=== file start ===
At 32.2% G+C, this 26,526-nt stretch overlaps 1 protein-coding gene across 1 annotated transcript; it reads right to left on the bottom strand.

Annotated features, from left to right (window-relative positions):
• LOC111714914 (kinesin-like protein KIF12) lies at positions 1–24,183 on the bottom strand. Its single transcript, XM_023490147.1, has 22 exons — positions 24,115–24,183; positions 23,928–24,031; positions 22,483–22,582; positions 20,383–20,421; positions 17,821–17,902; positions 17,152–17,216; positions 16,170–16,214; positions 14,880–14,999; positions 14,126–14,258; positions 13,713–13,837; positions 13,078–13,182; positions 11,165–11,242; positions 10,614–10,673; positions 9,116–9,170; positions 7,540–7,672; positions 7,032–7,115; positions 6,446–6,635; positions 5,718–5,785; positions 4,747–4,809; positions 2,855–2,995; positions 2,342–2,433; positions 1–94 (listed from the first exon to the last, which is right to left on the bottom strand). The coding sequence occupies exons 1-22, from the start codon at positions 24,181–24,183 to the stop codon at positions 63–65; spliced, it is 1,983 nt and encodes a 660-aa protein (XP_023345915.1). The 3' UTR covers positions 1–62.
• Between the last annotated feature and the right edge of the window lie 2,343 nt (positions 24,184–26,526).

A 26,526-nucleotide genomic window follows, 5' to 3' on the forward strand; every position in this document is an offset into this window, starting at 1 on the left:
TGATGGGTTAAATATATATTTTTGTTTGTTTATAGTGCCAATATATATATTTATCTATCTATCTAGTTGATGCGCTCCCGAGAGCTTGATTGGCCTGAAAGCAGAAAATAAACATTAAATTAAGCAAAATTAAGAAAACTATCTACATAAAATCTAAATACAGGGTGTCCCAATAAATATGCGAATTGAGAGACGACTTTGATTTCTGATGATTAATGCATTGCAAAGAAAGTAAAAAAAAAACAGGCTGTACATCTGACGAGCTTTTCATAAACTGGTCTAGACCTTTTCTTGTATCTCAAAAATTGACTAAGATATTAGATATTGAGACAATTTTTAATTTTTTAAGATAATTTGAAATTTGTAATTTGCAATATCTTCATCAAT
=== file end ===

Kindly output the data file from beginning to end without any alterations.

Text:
At 32.2% G+C, this 26,526-nt stretch overlaps 1 protein-coding gene across 1 annotated transcript; it reads right to left on the bottom strand.

Annotated features, from left to right (window-relative positions):
• LOC111714914 (kinesin-like protein KIF12) lies at positions 1–24,183 on the bottom strand. Its single transcript, XM_023490147.1, has 22 exons — positions 24,115–24,183; positions 23,928–24,031; positions 22,483–22,582; positions 20,383–20,421; positions 17,821–17,902; positions 17,152–17,216; positions 16,170–16,214; positions 14,880–14,999; positions 14,126–14,258; positions 13,713–13,837; positions 13,078–13,182; positions 11,165–11,242; positions 10,614–10,673; positions 9,116–9,170; positions 7,540–7,672; positions 7,032–7,115; positions 6,446–6,635; positions 5,718–5,785; positions 4,747–4,809; positions 2,855–2,995; positions 2,342–2,433; positions 1–94 (listed from the first exon to the last, which is right to left on the bottom strand). The coding sequence occupies exons 1-22, from the start codon at positions 24,181–24,183 to the stop codon at positions 63–65; spliced, it is 1,983 nt and encodes a 660-aa protein (XP_023345915.1). The 3' UTR covers positions 1–62.
• Between the last annotated feature and the right edge of the window lie 2,343 nt (positions 24,184–26,526).

A 26,526-nucleotide genomic window follows, 5' to 3' on the forward strand; every position in this document is an offset into this window, starting at 1 on the left:
TGATGGGTTAAATATATATTTTTGTTTGTTTATAGTGCCAATATATATATTTATCTATCTATCTAGTTGATGCGCTCCCGAGAGCTTGATTGGCCTGAAAGCAGAAAATAAACATTAAATTAAGCAAAATTAAGAAAACTATCTACATAAAATCTAAATACAGGGTGTCCCAATAAATATGCGAATTGAGAGACGACTTTGATTTCTGATGATTAATGCATTGCAAAGAAAGTAAAAAAAAAACAGGCTGTACATCTGACGAGCTTTTCATAAACTGGTCTAGACCTTTTCTTGTATCTCAAAAATTGACTAAGATATTAGATATTGAGACAATTTTTAATTTTTTAAGATAATTTGAAATTTGTAATTTGCAATATCTTCATCAAT